What to Watch on Shudder: The Dead Zone and More!

Here is what to watch on Shudder this Bank Holiday weekend, featuring The Dead Zone, Let The Right One In, and In The Night

What to Watch on Shudder: The Dead Zone

The combination of David Cronenberg and Stephen King will surely delight horror fans. Whilst The Dead Zone fits more succinctly into the thriller category than the horror, the film nevertheless has enough to offer those looking for the supernatural. After waking up from a coma, accident victim Johnny discovers he has a psychic ability. Starring Christopher Walken, Brooke Adams, and Martin Sheen, the 1983 film still feels resonant today. Cronenberg mixes supernatural activity with a tense drama. As the film builds to its conclusion, the themes feel both universal (asking viewers would they do the same if given Johnny’s ability) and politically contemporary. The Dead Zone does not trade on jump scares. Instead, it opts for an unsettling tone that lingers.

What to Watch on Shudder: Let The Right One In

2008 Swedish vampire film Let The Right One In has become part of the vampire movie canon for good reason. The horror-drama is about a young boy who befriends his neighbour Eli, although she cannot come out to play during the day. The film is about an endearing friendship, albeit one played out through the instrument of vampirism. Director Thomas Alfredson’s film was given an American remake in the form of Let Me In. Those who have not seen the original should rectify this, however, as it is the superior film.

What to Watch on Shudder: In The Night

This 2015 short is a tense little number. Directed by Joshua Erkman, In The Night is about a new mortuary worker asking his more veteran colleague about his strangest experience on the job. The short film is expertly paced, with tension building steadily to its climax. In The Night almost feels like a prelude to a feature-length film, and it a great showcase for writer-director Erkman.

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Film Review: The Way

The Way is certainly an emotional film, but one that thankfully does not succumb to bleakness. Emilio Estevez does a good job of crafting an absorbing story.

Ophthalmologist Tom receives a call that his son Daniel has died during a storm while walking The Camino de Santiago. Tom travels to France to retrieve Daniel’s body, but whilst he is there he decides to follow Daniel’s journey on the Camino, hoping to complete the walk for his late son…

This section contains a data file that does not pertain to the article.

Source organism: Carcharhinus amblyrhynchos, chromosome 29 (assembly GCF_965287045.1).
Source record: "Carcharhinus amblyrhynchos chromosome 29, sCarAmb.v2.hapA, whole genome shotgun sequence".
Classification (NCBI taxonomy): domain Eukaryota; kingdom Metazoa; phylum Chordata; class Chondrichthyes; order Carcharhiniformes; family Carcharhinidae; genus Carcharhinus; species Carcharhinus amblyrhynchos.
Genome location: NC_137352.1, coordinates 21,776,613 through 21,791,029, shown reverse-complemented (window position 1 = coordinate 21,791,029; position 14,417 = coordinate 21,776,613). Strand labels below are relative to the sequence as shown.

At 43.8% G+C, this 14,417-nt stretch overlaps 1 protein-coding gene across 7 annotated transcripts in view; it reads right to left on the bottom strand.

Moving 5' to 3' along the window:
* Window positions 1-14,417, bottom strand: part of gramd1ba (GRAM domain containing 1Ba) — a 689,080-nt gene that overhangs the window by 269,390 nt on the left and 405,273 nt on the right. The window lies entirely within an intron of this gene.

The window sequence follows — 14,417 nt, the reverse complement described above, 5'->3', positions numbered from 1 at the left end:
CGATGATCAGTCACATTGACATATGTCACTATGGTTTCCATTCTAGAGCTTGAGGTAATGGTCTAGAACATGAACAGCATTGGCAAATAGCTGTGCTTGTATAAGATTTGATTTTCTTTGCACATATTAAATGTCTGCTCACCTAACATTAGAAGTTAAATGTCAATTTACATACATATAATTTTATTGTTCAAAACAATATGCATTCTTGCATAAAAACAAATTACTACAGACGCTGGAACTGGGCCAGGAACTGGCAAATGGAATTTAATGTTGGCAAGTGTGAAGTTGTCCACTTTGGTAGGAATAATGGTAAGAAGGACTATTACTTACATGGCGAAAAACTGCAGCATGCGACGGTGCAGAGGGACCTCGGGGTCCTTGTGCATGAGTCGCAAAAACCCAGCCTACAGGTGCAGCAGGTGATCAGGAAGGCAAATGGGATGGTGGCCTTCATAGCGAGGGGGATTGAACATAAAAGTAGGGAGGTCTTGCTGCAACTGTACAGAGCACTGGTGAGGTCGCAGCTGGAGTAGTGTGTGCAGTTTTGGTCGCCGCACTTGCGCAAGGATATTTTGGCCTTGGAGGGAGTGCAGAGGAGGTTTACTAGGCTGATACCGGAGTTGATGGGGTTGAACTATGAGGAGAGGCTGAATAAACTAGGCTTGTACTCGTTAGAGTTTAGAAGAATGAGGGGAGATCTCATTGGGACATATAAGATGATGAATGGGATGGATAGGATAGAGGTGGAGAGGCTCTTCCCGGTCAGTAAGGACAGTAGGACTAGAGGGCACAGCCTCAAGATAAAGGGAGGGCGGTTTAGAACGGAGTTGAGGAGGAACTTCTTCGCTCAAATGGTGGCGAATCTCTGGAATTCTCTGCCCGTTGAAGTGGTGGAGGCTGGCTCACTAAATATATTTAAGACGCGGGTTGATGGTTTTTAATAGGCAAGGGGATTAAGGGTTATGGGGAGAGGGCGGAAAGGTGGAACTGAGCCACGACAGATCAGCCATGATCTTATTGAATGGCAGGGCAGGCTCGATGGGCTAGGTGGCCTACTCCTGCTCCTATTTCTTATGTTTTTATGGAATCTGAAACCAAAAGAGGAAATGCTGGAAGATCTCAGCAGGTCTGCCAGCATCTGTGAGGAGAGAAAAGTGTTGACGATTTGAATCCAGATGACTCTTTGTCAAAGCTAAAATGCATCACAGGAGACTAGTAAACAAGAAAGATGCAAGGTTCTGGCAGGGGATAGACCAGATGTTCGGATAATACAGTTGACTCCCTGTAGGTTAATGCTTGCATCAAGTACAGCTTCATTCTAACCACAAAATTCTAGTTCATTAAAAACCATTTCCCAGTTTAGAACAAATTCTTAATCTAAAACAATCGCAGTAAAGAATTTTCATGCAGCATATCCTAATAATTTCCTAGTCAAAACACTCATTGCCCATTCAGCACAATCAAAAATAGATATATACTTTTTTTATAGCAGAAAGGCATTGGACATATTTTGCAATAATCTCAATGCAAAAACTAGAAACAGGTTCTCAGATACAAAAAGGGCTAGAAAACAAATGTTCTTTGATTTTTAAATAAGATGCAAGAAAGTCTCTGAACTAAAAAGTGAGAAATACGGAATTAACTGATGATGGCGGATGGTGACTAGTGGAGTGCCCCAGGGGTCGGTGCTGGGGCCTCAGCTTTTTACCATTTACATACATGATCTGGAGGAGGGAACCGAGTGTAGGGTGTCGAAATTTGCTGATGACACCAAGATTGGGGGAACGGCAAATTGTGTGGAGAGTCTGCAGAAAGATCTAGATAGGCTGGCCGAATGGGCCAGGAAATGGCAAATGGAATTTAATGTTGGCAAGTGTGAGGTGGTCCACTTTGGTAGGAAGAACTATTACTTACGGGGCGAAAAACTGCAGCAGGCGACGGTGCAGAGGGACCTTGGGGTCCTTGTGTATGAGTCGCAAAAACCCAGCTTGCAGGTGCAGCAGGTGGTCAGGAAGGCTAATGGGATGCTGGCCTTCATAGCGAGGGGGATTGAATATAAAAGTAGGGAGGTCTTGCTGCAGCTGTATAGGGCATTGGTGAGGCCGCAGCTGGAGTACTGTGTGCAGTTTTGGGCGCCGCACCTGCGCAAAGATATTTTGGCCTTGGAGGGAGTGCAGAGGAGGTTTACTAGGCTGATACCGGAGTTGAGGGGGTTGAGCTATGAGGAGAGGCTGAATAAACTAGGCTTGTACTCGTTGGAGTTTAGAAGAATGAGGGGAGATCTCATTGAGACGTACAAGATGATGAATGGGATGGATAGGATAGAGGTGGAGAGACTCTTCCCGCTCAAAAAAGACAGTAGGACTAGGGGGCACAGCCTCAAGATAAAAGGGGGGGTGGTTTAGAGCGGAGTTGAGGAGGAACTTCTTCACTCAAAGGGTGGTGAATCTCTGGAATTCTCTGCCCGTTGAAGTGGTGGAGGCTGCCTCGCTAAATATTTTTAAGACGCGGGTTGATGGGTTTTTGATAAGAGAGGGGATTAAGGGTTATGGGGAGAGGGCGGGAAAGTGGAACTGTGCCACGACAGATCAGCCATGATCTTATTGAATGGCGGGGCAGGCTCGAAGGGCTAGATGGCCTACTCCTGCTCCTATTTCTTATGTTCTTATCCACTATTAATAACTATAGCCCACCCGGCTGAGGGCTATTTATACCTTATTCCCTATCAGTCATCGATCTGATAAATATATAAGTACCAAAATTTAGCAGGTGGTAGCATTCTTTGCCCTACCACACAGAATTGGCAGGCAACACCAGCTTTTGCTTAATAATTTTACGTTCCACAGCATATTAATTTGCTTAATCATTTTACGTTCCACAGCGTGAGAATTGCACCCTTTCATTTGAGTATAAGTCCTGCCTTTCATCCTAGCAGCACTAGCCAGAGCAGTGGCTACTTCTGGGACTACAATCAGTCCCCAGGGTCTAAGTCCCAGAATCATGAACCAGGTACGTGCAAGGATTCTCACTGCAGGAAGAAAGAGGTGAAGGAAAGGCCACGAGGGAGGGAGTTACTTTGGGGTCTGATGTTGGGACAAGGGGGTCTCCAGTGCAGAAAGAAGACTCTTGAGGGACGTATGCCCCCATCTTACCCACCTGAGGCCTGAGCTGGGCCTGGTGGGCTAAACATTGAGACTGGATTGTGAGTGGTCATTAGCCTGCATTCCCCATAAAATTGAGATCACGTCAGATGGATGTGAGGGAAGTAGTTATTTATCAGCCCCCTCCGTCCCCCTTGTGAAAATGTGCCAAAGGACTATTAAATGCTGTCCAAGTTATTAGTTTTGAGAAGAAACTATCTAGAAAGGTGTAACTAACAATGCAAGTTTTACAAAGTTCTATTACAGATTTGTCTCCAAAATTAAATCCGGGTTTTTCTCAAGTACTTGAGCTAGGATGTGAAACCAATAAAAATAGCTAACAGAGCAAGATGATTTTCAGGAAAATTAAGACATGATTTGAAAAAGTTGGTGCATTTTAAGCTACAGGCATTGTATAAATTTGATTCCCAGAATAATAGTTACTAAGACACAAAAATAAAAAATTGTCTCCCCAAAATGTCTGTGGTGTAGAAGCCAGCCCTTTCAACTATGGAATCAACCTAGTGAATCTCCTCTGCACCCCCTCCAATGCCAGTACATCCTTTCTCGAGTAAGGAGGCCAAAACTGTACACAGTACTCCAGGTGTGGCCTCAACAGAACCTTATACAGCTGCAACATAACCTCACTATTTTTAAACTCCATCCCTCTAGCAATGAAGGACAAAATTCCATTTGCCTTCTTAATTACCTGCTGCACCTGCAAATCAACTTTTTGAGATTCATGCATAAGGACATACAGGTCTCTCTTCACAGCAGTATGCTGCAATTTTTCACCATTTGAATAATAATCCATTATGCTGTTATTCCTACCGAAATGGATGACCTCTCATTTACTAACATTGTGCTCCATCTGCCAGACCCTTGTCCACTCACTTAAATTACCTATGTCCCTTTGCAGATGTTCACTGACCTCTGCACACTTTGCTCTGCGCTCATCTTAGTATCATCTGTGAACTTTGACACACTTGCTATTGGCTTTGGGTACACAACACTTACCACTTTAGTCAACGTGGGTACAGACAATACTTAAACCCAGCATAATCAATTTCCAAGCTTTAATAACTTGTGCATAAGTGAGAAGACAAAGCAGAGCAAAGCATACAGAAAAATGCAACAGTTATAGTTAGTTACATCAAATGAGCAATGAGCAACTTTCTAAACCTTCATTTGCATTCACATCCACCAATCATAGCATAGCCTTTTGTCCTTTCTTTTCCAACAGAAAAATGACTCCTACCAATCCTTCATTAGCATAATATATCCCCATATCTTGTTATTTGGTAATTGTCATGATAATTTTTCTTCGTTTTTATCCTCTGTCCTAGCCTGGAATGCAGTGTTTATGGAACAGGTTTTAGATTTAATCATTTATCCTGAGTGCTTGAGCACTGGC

Written for the screen, directed by and starring Emilio Estevez, The Way clearly is a project close to Estevez’s heart. The film tells a very personal tale, made all the more intimate given its paradoxical setting on such a vast landscape. The plot is fairly straightforward; it is the method of storytelling that makes The Way interesting.

Estevez treats his characters and surroundings with respect, creating a harmonious balance of intimacy and objectivity. He captures the magnificence of the surroundings without neglecting the story. Although the film is concerned with Tom’s grief for the most part, other aspects of the narrative are given appropriate attention. At first, Tom’s companions appear a little stereotypical. However, once relationships in the group develop, his new friends are given more depth and their personalities seem more natural.

Each member of the group has their own mission to fulfil; these are not as obvious as first impressions suggest. The focus of the film is on Tom, but this does not mean his companions are overlooked. Estevez underscores the importance of the Camino for all the main characters. Despite the religious overtones, the film is more about spirituality than doctrine. The journey is cathartic for everyone, particularly Tom.

Performances are good all round in The Way. Martin Sheen is convincing as the grieving but determined father. Filming a story about a grieving father and a deceased son must have been an interesting dynamic for Sheen and Estevez, who plays the son Daniel in the film. Deborah Kara Ungar is effective as Sarah, while James Nesbitt is suitably loquacious as writer Jack.

The film uses music to effectively convey emotions, and the different stages of the journey. The sprawling landscape seems ripe for a score, but the film uses a good mixture of well-known songs and world music instead. The imagery is wonderful, with the film being shot entirely on location.

The Way is a reflective picture that never becomes as morbid as it could. The film successfully exhibits Estevez’s directorial flair.